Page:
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In a surprising announcement, North Korea claims to have conducted its first hydrogen bomb test. However, SIPRI nuclear weapons expert Robert Kelley has doubts the yield was large enough to have come from an H-bomb.
DW: What is known about North Korea's fourth nuclear test?
Robert Kelley: Based upon what is known so far, there was a major seismic event near the previous nuclear test site in the Democratic People's Republic of Korea (DPRK). The size is roughly the same as the third DPRK nuclear test.
Wiggles in the seismic signature will give experts extremely high confidence to determine whether it was an earthquake or nuclear test. From what has been revealed so far it seems that judgment has been made, and they are just double-checking all the data.
It was a nuclear test and probably not one using conventional mining explosives. It would take far too long and be highly observable from satellites to move thousands of tons of conventional explosives into a mountain.
What are the indications that hydrogen may have been involved in the explosion?
The word "hydrogen" is meaningless in this case. It is popular slang and not a professional description.
Kelley: 'The bottom line is that no evidence of hydrogen in the bomb has yet been found and this almost certainly will never happen'
The proper terminology for what was called a "hydrogen bomb" in the 1950s is actually a "thermonuclear bomb." Thermonuclear bombs do not actually depend on hydrogen and the popular usage is a misnomer that has its terminology roots in physics.
A different evolution of bomb design is called a "boosted" bomb. A very tiny amount of a special radioactive isotope of hydrogen might have been used in North Korea's latest test. However, military and nuclear experts would not call this a "hydrogen bomb." This type of bomb gives the designer many advantages in flexibility, including a slightly higher yield among other things such as reliability.
But the bottom line is that no evidence of hydrogen in the bomb has yet been found and this almost certainly will never happen.
How can experts confirm that Pyongyang indeed tested a hydrogen bomb?
If radioactive debris leaks out of the test and is collected by airplanes or ground sampling stations there may be clues in the debris. This will require very special laboratory analysis and will take days, even weeks, if the nuclear test leaks debris in the first place.
It is important to remember that no debris leaked out of one earlier North Korean nuclear test, so this is a theoretical possibility and probably unlikely.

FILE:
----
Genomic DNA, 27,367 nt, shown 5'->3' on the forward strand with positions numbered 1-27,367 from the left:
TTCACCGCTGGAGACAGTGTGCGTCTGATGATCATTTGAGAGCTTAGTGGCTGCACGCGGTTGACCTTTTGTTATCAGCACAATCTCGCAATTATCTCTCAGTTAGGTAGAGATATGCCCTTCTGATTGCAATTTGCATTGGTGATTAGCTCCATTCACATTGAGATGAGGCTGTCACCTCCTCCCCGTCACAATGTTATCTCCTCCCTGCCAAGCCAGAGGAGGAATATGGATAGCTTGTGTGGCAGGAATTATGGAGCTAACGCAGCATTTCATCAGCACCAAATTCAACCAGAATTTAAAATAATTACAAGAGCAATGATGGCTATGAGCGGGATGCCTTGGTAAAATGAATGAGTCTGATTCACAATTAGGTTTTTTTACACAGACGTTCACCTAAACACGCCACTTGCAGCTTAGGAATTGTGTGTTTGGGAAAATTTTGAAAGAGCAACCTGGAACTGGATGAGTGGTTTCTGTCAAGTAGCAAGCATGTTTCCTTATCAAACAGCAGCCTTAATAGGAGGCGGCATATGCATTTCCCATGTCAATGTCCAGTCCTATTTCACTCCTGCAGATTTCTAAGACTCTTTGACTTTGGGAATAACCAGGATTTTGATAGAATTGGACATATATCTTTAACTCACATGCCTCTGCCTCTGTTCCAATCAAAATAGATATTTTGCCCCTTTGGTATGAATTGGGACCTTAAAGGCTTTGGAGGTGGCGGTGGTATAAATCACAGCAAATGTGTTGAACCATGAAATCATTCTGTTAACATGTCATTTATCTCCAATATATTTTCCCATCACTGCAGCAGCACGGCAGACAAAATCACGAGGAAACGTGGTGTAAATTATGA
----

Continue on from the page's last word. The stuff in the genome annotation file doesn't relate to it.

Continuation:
Some people like to think they can deduce bomb design from seismic waves. This is not true because the seismic waves do not provide that kind of detail.
Please also note that the seismic data says that the yield of this bomb is roughly the same size as the third DPRK test which was not claimed to be a hydrogen bomb. If this one is the same size, what new information do we have suggesting it is any different other than a DPRK claim?
What exactly is a hydrogen bomb and what is it capable of?
A real hydrogen bomb uses isotopes of lithium and hydrogen after an ordinary atomic bomb is detonated a few dozen centimeters away. That produces huge amounts of energy and atomic particles that cause uranium in the thermonuclear bomb to fission more.
These thermonuclear bombs can be used to make huge explosions like in the 1950s but their best use is to engineer much smaller bombs - maybe 5 to 10 times the yield of the bomb dropped on Hiroshima - which are very efficient militarily and save lots of money on nuclear materials.
Nonetheless, should this be a hydrogen bomb, how would this boost North Korea's nuclear capabilities?
I do not believe it was thermonuclear bomb (hydrogen bomb) for many reasons including the very small yield. If it is the boosted bomb described above, it says they are trying very hard to be modern, efficient, and militarily effective.
What does this latest test reveal about the state of Pyongyang's nuclear program?
We really only know that there has been a fourth underground nuclear explosion the same size as the third one. Pyongyang has bragged it is a "hydrogen bomb" which is neither a scientific nor meaningful engineering term.
North Korea is known to exaggerate and even lie. In any case, we know the program is continuing and that they may be making some scientific advances that could lead to more explosive yield, or, more likely, more efficient bombs - i.e. making more bombs from the same amount of material as before. That is the real impact, not bigger yield.
Robert Kelley is an associated senior research fellow within the Nuclear Weapons Project, Arms Control and Non-proliferation Program of the Stockholm International Peace Research Institute (SIPRI).